President Mohammed Morsi of Egypt took office less than two months ago and has been struggling to steer his country, its economy and its politics on a post-Hosni Mubarak course. Now another steep new challenge is on the Islamist leader’s list, after a border attack in the Sinai Peninsula killed 16 Egyptian soldiers and turned long-standing security concerns into a full-blown crisis.
The attack will test Morsi’s ability to establish control over the lawless Sinai, and it is also a test of his approach toward Israel. Whatever divides the two countries — and there is plenty — they are tightly bound at the Sinai border. There will never be true stability if Egypt cannot find ways to work with Israel on security issues and to continue honoring their 1979 peace treaty.
The Sinai was largely demilitarized after the treaty. Mubarak cooperated with Israel on security but neglected the desert region, and many residents feel disenfranchised. Since Mubarak was toppled in 2011, the Sinai has experienced a growing lawlessness as Bedouin criminals, Palestinian militants from neighboring Gaza and other extremists operated at will. Weapons are plentiful and state institutions few.
According to witnesses and officials, masked gunmen stormed a border post Sunday night and killed the soldiers as they prepared to break their Ramadan fast. The gunmen then barreled into Israel in a stolen truck and armored vehicle; one vehicle exploded at the border and the other was struck by Israel’s Air Force.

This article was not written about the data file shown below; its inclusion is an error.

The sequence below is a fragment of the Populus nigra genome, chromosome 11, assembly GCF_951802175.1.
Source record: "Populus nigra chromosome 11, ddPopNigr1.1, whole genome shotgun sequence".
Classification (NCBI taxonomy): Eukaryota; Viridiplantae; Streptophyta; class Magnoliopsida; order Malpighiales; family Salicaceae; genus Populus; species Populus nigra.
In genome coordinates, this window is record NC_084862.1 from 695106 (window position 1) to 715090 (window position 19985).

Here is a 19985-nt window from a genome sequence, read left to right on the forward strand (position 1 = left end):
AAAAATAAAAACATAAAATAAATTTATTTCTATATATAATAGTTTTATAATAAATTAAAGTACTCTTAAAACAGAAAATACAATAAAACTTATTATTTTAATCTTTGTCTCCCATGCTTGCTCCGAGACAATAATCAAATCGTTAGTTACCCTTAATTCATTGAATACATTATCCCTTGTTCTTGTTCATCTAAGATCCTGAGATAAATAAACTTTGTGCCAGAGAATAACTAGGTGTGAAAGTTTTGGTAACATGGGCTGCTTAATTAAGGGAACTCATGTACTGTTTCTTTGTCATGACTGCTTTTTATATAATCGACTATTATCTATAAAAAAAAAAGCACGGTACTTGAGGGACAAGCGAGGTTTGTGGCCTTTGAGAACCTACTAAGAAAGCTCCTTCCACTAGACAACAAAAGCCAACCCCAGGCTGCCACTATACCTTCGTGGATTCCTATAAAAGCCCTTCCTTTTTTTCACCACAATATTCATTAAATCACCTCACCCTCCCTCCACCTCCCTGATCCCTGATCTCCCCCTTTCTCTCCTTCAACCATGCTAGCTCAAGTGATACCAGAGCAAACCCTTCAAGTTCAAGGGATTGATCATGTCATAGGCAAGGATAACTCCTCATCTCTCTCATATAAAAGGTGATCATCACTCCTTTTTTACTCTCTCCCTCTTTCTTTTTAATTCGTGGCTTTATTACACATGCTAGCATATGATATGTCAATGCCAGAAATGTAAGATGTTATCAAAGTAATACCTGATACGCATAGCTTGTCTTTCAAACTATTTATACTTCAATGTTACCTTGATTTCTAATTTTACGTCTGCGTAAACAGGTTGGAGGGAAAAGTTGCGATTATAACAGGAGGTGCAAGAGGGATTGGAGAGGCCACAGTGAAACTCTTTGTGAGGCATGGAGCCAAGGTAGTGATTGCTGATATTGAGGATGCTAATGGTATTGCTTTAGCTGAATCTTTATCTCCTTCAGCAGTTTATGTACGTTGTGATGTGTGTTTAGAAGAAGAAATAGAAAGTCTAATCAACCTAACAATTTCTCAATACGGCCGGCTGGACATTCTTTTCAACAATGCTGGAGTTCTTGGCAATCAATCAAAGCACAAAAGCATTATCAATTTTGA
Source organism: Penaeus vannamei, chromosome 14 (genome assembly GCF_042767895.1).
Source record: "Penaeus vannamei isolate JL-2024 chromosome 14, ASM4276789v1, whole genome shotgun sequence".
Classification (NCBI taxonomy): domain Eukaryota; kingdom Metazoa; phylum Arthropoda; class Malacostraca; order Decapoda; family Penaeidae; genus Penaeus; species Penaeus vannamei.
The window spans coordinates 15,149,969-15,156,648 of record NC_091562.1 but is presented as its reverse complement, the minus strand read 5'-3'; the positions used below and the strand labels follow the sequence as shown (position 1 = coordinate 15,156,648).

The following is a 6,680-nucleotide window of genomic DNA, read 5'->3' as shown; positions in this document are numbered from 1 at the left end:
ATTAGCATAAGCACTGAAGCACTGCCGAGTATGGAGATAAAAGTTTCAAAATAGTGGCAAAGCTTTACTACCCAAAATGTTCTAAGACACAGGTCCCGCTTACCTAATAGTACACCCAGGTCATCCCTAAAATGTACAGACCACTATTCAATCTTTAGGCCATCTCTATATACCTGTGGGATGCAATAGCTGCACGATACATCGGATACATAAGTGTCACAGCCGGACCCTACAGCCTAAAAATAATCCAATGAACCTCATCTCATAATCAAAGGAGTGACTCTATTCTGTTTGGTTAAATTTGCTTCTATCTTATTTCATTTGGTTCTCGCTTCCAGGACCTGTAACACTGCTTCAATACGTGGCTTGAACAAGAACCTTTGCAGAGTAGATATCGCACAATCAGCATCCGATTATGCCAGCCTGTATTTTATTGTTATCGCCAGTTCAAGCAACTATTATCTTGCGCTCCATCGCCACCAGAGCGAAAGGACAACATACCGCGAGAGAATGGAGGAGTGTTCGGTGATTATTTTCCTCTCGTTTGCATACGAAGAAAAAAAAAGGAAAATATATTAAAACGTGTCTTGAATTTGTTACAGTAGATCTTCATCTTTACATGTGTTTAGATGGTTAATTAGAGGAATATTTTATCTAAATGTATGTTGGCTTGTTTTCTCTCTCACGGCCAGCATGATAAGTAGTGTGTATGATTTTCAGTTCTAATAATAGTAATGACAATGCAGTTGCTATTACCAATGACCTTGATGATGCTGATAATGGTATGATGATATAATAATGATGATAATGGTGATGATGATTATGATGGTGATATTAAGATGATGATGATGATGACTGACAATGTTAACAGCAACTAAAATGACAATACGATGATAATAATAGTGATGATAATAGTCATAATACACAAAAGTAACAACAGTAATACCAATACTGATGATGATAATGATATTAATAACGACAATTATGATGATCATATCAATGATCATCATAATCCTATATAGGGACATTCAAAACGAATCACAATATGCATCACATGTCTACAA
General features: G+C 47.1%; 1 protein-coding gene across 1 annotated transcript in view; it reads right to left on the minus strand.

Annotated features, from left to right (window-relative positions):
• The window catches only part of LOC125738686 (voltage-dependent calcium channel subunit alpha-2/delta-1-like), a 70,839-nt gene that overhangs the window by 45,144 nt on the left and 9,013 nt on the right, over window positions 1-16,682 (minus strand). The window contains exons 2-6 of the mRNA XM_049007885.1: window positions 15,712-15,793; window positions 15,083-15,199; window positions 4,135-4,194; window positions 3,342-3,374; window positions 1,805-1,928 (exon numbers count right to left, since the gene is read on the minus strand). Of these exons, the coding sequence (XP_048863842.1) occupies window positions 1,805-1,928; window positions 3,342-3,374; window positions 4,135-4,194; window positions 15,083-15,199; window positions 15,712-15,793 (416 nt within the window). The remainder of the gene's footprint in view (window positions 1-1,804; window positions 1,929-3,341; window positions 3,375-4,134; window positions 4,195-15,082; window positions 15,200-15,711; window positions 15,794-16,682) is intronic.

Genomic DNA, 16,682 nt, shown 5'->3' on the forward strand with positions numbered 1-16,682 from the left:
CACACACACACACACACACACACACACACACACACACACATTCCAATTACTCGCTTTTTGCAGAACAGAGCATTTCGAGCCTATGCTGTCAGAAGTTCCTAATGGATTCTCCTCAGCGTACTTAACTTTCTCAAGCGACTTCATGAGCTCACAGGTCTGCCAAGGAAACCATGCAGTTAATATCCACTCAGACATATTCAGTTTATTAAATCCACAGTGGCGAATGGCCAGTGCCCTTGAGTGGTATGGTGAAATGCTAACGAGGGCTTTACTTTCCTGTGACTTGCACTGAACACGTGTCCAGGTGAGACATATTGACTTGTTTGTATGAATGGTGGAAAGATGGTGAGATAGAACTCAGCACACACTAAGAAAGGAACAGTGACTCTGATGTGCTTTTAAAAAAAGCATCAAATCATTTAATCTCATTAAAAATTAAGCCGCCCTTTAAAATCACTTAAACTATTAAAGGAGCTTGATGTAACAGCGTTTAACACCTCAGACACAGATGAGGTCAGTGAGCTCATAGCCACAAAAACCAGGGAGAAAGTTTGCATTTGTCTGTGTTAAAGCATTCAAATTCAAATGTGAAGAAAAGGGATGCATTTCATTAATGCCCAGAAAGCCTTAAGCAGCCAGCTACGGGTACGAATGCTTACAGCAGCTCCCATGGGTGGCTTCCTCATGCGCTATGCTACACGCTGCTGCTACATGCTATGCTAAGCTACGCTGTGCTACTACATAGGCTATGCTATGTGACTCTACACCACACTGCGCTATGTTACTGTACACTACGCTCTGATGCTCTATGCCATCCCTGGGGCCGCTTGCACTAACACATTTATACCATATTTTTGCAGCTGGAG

The attackers have not been definitively identified. Morsi’s Muslim Brotherhood Party, which has often voiced hostility toward Israel but was not speaking for the president, used its website to suggest that Israeli intelligence could be to blame. Israel’s ambassador to the United States used Twitter to finger Iran, but his government, and many others, see the work of al Qaeda-inspired militants with ties to Palestinians in Gaza. Egypt’s military, which still holds many levers of power, called the attackers “infidels.” Morsi also ignored the anti-Israel line. He said, “There’s no room to appease this treachery, this aggression and this criminality,” and he promised that security forces would extend “full control” over the Sinai.
There are some early positive signs. According to The Times, an Israeli general and an Egyptian general met near the border to discuss an investigation into the incident. Israel handed over to Egypt the armored car and the bodies of those killed. Egypt closed the border crossing with Gaza and began sealing off smuggling tunnels.
To substantially beef up military assets in the region, the government may have to modify its treaty with Israel. Meanwhile, Morsi has been confronted with the anger of Egyptians who consider him and the Brotherhood sympathetic to the soldiers’ killers, in part because he has made overtures to Gaza’s Hamas leaders. Protesters forced Morsi to drop plans to attend the soldiers’ funerals Tuesday.
It is too soon to say whether the Egyptian government and the military, still focused on a difficult democratic transition, will make the volatile Sinai a priority. It is in the national interest, something they are still struggling to understand.
— The New York Times
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